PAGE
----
A Pandemic Lament

By Rev. Beth Long-Higgins  •  April 05, 2020

As we enter another month of the COVID-19 pandemic reaching our communities, I hear so many of us struggling with this suspended time. A time when nothing is ordinary. I heard someone say this is a time during which all the rules and boxes are broken. A time when we must navigate unchartered waters. 

This suspended time is weighty with the expectation that the worse is yet to come. This time during which people die from “normal” causes, heart attacks and journeys through cancer. This time when new babies are born. And this time when we must grieve and celebrate and anticipate and worry apart from our usual communities of support.   

We know that throughout history, human beings have experienced periods of time with similar disruptions to life as usual. Even though we have, perhaps, never experienced it on the same global scale, people have wrestled with similar challenges and opportunities. 

And we know that people of faith have wrestled with God’s presence and influence amid such times. We know, because we have their songs as witness to their lament and longing. We know because we can today read and share their insights of God’s love recorded in books, such as Psalms. 

Inspired by the laments of old, I offer this prayer during this pandemic time. May God hear our cries and endure our rage and grief and hold us during the long nights and endless shifts of despair. 

A Lament Psalm for Pandemic Times 
You who knit us together in our mother’s womband nurtured us in community— hear our cries! 
You have bound us to the physical laws, dependent on creation. 
You have entwined our lives with the lives of those who have gone before 
and with those who daily feel the Earth beneath our feet. 
And yet, we are surprised by this reality of our common humanity. 
As this microscopic virus indiscriminately circles and infects those who inhabit the entire globe, 
we discover in profound ways this common vulnerability anew 
life is fragile and beyond our control. 
 
Those who have statistical glimpses of what is yet to come, tell us to disperse. 
Separate yourselves one from another! 
This is the way to slow the microscopic invader! 
And in separating we must sacrifice the presence of the people we love  
and the community that unites us.  
And our hearts grieve.  
 
We sacrifice opportunities to experience the joy of a long-awaited concert 
or the taste of a meal prepared by the local chef. 
We miss the immediate collaboration of coworkers  
and the chorus of voices gathering in congregational singing. 
New rituals must be created to celebrate birthdays and holy seasons.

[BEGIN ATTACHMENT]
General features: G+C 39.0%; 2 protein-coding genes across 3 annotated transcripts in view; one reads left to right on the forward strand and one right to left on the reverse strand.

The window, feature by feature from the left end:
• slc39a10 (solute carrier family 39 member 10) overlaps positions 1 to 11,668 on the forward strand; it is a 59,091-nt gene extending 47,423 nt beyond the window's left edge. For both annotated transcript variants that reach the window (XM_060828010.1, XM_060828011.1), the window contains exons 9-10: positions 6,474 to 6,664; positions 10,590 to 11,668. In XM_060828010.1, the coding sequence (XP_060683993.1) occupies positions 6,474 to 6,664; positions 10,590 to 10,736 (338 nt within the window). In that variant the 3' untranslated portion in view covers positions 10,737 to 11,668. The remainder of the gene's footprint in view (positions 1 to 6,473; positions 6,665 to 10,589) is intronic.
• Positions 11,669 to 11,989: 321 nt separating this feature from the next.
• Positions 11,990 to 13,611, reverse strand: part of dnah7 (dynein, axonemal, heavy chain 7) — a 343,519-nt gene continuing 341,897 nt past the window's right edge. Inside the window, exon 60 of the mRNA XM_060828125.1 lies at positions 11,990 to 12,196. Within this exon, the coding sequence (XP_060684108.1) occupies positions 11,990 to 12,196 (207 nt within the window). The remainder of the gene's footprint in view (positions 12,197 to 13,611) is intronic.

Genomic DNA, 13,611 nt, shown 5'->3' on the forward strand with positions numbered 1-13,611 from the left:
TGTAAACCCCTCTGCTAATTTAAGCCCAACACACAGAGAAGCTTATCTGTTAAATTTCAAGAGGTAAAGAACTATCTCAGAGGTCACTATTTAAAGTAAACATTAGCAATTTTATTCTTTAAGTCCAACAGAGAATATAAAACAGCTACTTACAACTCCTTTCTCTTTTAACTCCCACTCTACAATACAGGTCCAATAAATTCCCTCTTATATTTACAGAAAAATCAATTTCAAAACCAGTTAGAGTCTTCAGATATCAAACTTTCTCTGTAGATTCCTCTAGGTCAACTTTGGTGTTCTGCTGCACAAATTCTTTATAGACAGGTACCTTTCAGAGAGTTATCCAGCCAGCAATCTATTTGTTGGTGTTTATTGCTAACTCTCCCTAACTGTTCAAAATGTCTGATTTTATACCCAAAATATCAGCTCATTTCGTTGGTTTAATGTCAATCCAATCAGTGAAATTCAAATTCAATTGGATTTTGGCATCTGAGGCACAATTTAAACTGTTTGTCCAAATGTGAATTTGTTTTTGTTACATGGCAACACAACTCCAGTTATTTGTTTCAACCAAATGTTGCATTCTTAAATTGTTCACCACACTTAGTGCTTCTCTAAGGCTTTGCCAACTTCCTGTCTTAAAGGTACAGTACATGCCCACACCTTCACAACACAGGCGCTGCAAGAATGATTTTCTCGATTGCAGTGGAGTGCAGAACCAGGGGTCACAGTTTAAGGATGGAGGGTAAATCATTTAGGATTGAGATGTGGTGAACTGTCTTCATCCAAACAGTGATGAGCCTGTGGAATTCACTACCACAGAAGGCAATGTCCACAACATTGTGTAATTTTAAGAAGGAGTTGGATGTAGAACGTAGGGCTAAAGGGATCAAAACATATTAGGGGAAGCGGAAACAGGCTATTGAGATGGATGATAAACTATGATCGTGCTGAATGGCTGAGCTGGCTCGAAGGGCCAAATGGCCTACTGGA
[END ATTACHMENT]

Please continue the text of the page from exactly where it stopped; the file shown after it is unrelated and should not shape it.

And our heads search to create new opportunities, even in this time. 
 
The very thing that we must do to protect ourselves and others 
is the same thing that threatens to pull us apart. 
Our fear is that in this separation, we will be led only to know loneliness and despair, 
tearing apart the fabric of community itself. 
And our souls yearn to be connected. 
 
In the moments when we need to hear words of hope and encouragement from others,  
we must do so using technology from much distance. 
We yearn for touch  for a handshake or hug  and we must refrain. 
We can’t sit too near. We mustn’t step too close.  
Our awareness of 6 feet distances is heightened at every turn. 
 
We are aware of those who are called to minister those who are ill and in pain,  
placing their own fragile lives in places of risk. 
We hear of their struggle to provide relief to so many,  
too many for even the places of healing to hold. 
And we weep with them,  
aware of the feeling of powerlessness in the face of overwhelming need. 
 
How long, O God, how long? 
How long will we have to endure the coming worsening of this situation? 
 
You, who knit us together in our mother’s womb,  
return to us in this time of isolation in the places where we find shelter today. 
We need to feel your presence even amid despair. 
Surround us with the protective support of your love  
cocoon preparing us for the time when we will enter the world again — 
To be reborn in the glory of reunion  
as we meet our sisters and brothers once again in the flesh 
and embark on shaping a new normal, whatever that will be.  
 
All earth is waiting for that day.  
How long, O God, How long? 
Amen. 

 

About the Author

Rev. Beth Long-Higgins

Rev. Beth Long-Higgins is an ordained minister in the United Church of Christ, musician, fiber artist and mother of two adult children.

View all articles by Rev. Beth Long-Higgins